Why I Don’t Trust New Year’s Resolutions or 10-Year Plans

Strategic plan newspaper adGod doesn’t work on our calendar.

He created days, weeks, months, seasons and years. Those are real things.

We designed minutes, hours, decades and New Year’s Day on January 1. Those are made up things.

That’s why I don’t trust New Year’s resolutions or decade-long church plans.

What are the odds that God’s plans for my life, my church or my denomination will match our artificial calendar?


God’s Plans Seldom Start on January 1

For years I tried to do what I saw virtually every other church leader doing. I assessed my church one year at a time, starting new plans in January.

But reality kept interfering. I’d make a plan for January through December, convince myself and my congregation it was from the Lord, then God would speak something special into my heart in March. But I couldn’t implement it because I’d already told the church that God had spoken a plan for the calendar year. How would it look if God changed his mind two-and-a-half months in?


We Have Ten Fingers and Toes – God Doesn’t

How many great movements in history lasted exactly a decade? A century? A millennium? Not one.

Yes, the bible has the 10 Commandments and the 1,000 year reign of Jesus. And the number 40 is quite popular. But there are non-zero numbers everywhere. 3, 7 and 12 come up a lot, for instance.

The zero numbers occur in the bible with about the frequency of a random draw. Not that God is random. He’s just not tied to our system of counting.

This upcoming generation is savvy and jaded. They’ve heard enough smooth promises to be as distrustful as I am about plans that seem too perfect, too ordered and too artificial.

So if God lays a 9-point plan on your heart, don’t feel the need to pad it up to 10. (Or to trim it back from 11). Just say what God lays on your heart and let him take care of the numbers.


Get On God’s Timetable

We need to be careful, in our zeal to plan and prepare, not to be so systems-oriented that we tie ourselves down to numbers that God may not be using.

I’m not some sort of New Year’s Grinch. I like the feeling of a fresh start that comes with putting a new calendar on the wall. So if January 1 can help us pause, reflect, assess and plan, that’s a good thing.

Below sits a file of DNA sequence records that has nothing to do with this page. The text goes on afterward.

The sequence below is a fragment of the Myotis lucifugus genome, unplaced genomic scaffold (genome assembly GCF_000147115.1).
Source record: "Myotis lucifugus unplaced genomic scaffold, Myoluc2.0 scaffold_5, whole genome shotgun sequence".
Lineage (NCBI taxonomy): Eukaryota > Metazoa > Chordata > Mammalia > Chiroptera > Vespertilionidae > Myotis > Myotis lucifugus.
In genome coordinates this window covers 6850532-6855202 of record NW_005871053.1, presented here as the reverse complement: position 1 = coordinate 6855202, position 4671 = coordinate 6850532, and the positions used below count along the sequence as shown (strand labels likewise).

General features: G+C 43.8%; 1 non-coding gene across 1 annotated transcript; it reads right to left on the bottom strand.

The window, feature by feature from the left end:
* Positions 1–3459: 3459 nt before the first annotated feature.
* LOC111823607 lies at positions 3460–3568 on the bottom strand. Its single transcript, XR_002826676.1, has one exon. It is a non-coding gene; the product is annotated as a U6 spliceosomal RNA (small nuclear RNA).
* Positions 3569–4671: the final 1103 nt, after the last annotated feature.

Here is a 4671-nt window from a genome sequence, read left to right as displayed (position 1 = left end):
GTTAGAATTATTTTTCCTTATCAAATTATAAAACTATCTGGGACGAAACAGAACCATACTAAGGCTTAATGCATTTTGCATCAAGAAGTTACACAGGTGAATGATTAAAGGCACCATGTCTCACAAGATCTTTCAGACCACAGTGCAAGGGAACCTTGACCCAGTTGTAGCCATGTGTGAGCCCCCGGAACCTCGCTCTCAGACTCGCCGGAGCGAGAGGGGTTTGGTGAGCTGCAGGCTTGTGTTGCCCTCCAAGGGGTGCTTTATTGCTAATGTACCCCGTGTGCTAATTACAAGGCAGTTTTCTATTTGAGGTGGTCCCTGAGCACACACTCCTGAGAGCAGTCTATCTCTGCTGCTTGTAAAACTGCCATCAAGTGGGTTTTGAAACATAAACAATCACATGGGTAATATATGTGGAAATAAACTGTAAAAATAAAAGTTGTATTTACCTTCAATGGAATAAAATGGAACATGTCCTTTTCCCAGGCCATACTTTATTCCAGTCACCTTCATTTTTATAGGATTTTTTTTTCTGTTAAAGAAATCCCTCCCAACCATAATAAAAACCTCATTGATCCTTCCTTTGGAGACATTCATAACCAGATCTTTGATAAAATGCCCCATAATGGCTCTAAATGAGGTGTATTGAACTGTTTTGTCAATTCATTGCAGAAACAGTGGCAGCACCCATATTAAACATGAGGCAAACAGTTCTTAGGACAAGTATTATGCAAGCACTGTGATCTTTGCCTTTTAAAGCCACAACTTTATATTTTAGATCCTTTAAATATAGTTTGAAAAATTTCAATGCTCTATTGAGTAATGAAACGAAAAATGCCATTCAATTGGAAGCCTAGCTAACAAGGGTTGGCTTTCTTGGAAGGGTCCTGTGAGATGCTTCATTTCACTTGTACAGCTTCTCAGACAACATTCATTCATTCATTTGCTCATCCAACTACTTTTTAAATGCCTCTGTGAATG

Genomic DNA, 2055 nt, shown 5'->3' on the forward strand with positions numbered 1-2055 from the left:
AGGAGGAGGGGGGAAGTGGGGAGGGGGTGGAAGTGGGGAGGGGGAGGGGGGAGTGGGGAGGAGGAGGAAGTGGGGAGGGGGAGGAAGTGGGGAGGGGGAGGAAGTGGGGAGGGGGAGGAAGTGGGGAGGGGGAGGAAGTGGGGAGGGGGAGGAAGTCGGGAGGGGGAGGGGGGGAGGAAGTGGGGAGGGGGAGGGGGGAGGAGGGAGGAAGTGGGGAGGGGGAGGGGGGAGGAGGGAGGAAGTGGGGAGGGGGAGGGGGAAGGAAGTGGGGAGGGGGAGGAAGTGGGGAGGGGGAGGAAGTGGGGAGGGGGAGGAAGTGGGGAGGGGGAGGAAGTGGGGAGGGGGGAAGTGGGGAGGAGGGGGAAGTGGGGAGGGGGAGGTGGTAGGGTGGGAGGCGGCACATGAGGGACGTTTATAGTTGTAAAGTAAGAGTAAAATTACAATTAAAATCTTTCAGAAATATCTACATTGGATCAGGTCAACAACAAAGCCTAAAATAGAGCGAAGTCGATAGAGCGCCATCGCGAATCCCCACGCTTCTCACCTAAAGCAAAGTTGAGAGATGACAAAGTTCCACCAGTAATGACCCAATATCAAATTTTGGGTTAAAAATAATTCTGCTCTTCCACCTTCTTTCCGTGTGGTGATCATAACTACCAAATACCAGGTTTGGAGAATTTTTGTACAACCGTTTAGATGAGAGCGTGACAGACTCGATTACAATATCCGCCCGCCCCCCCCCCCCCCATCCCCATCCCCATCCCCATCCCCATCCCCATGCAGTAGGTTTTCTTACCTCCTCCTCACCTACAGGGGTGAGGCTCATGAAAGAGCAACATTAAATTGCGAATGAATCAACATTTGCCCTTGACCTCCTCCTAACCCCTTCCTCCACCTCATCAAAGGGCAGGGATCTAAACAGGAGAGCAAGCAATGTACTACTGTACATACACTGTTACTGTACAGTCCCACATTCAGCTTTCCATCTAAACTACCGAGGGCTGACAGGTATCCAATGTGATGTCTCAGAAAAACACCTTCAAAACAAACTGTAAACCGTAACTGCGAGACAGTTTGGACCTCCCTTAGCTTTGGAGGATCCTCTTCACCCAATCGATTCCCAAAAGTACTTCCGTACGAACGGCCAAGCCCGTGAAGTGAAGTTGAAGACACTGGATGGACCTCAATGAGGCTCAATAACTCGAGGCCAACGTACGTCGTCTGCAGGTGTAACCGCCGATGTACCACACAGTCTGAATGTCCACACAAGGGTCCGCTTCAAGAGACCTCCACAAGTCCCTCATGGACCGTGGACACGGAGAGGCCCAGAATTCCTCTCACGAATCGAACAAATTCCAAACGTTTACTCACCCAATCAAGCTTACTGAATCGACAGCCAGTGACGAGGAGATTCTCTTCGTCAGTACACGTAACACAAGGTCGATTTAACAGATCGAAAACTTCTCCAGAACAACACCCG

But when someone says God has a plan that starts on January 1, color me skeptical. On the other hand, when a church leader says the Lord laid something on their heart in mid-July and they’re going to follow it until they see where God takes them, I’m a little more likely to give them the benefit of the doubt.

Also, if we’re listening especially close to God in December about the upcoming year, why not do that every day? What are we doing the rest of the year? Coasting on January’s plan?

I know you’re less likely to build a big church without 10-year plans, but this could be another reason why we need to get comfortable with healthy Small Churches.


Small Church Innovators Are Not Clock-Watchers

None of this excuses us from proper planning and stewardship of our time and resources. Financial reports and building plans need clear start and end dates. But mission, vision and innovation happen on a different time clock than our annual budget reports – or they should, anyway.

If we listen to the voice of the Holy Spirit and pay attention to the seasons he works in, Small Churches can do special things. Because of our size, we’re able to adjust and adapt as circumstances change, ideas arise or we feel a special nudge from the Holy Spirit – no matter what the calendar on the wall says.

Innovation has more room to breathe when we’re operating on God’s seasons instead of our schedules.


So what do you think? Have you ever had the experience of making God’s plans fit into a pre-set calendar or list?

We want to hear from you. Yes, you!
Enter your comment right below this post and get in on the conversation.

(Strategic Plan photo by kvanhorn • Flickr • Creative Commons license)


Want to reprint this article? Click here for permission. (This protects me from copyright theft.)

Share or Print this!